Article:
C Kameswara Rao
Foundation for Biotechnology Awareness and Education, Bangalore, India
June 22, 2007
The Government of the State of Andhra Pradesh(AP) is issuing an Ordinance restricting the maximum sale price of 400 g of Bt cotton seed required for an acre to Rs. 750. The package also includes 50 g of non-Bt cotton seed to plant the refugium. This Ordinance is being bought in to ostensibly protect the farmer, after the Central Government removed cotton from the protected list of essential commodities.
The Ordinance applies to the whole State, but the focus is on the Warangal District, the fountain head of all anti-GE activism. In the climate of appeasement politics, the State Government gains some brownie points from the Ordinance, but in effect this does not help the farmer much. The AP Government should be doing several other things for the benefit of the farmers.
Last year, AP Government fixed the price of Bt cotton seed per acre at Rs. 750. But due to short supply, some favourite varieties were on the black market and the same thing happens this year too, making Governmental price control a mockery. The sale receipts show only the official price and not the higher price paid by the farmer. The farmers pay higher price if they think that a particular variety is worth it, as for example, Bollgard II (BGII), the two Bt-genes stacked cotton. Last year, though BGII was not approved in AP, some farmers in the Warangal District bought BGII seed in Maharashtra at a high cost and cultivated. The Government should ensure that only the authentic seed of approved varieties of Bt cotton is sold through registered outlets, and ruthlessly weed out black marketing, to save the farmers from racketeers.
Last year there were several different varieties of Bt cotton on the market in the AP. The farmers were not sure of which to choose, and so planted different varietieson one- or two-acre plots each. Though the farmers might now be wiser from last yearâ€™s experience, the confusion continues as there are several more new varieties available this year. The Government should first advise the farmers on the choice of the varieties suitable to different regions in the State.
There is a flourishing market for illegal Bt cotton seed which may be cheaper than the legal varieties. There are also the problems of spurious Bt seed, often in authentic looking packages and Bt seed of poor quality, in terms of germination percentage, viability and plant establishment. The AP Government should ensure that the farmers get quality seed certified by its own Seed Testing Agency.
As the availability of water is critical at certain stages of the cotton crop, the farmer should be advised on the time, frequency and quantum of irrigation. Excessive pesticide application on Bt cotton, under panic or over enthusiasm, is wasteful, affects the health of the farm labour, harms non-target organisms and contaminates soil and water. Excessive fertilizer application, particularly under drier conditions, results in an accumulation of nitrates that are toxic to animals that feed on the crop stubble. Planting of a refugium is a scientific precaution against development of resistance by the American bollworm to Bt proteins, and a statutory requirement, which is largely ignored by the farmers. The AP Government should ensure that a refugium is planted by all the farmers and also represent to the Genetic Engineering Approval Committee to permit non-cotton refugium (preferred by the farmers), which will be as effective as the non-Bt cotton refugium, since the American bollworm feeds on several other common crops.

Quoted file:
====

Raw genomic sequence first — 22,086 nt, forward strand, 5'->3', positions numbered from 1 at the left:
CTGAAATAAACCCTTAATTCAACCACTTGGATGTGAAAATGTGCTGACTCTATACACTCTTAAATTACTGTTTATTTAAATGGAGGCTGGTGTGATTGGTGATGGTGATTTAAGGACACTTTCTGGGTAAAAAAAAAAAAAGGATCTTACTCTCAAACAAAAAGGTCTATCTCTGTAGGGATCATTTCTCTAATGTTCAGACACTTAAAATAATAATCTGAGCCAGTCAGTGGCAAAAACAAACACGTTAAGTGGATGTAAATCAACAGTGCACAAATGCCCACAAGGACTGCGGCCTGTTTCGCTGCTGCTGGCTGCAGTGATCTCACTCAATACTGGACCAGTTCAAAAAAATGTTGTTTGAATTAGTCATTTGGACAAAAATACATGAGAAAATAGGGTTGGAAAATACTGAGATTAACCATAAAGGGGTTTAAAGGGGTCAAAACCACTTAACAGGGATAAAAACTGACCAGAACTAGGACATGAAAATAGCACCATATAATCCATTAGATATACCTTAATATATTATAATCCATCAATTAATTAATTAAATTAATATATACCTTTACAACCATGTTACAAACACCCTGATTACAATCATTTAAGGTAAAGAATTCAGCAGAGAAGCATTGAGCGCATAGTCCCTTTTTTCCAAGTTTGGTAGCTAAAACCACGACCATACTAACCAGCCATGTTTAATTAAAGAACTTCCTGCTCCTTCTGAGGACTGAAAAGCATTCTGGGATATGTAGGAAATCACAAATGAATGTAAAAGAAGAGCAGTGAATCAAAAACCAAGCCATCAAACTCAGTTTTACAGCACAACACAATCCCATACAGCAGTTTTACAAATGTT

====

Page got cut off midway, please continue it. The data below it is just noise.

Farmers should be advised to practice inter-cultivation so that one crop would at least partially compensate, if there were any losses from the other. They should be advised to adopt crop rotation to prevent perpetuation of pest and pathogen load and depletion of the same set of soil nutrients, which ensue if the same crop is cultivated years on.
That AP has not constituted the State Level and District Level Committees to oversee and monitor the cultivation of genetically engineered crops has been a serious complaint. Under the countryâ€™s Statutes in force, it is irregular to cultivate GE crops without forming these Committees.
The private seed dealers have a responsibility to the farmer in providing adequate and timely guidance, which was largely unfulfilled. By and large, there was no authentic information on cultivation practices. The Government should ensure that the dealers take their post-sale responsibilities seriously. The State Government should carry out its own fundamental responsibility of ensuring that the farmers receive guidance through the scientific and extension personnel of the Department of Agriculture and public sector institutions, more particularly on what the farmers should not do.
The Government should ensure that the farmer gets a fair price, eliminating middlemen.
Full article at FBAE.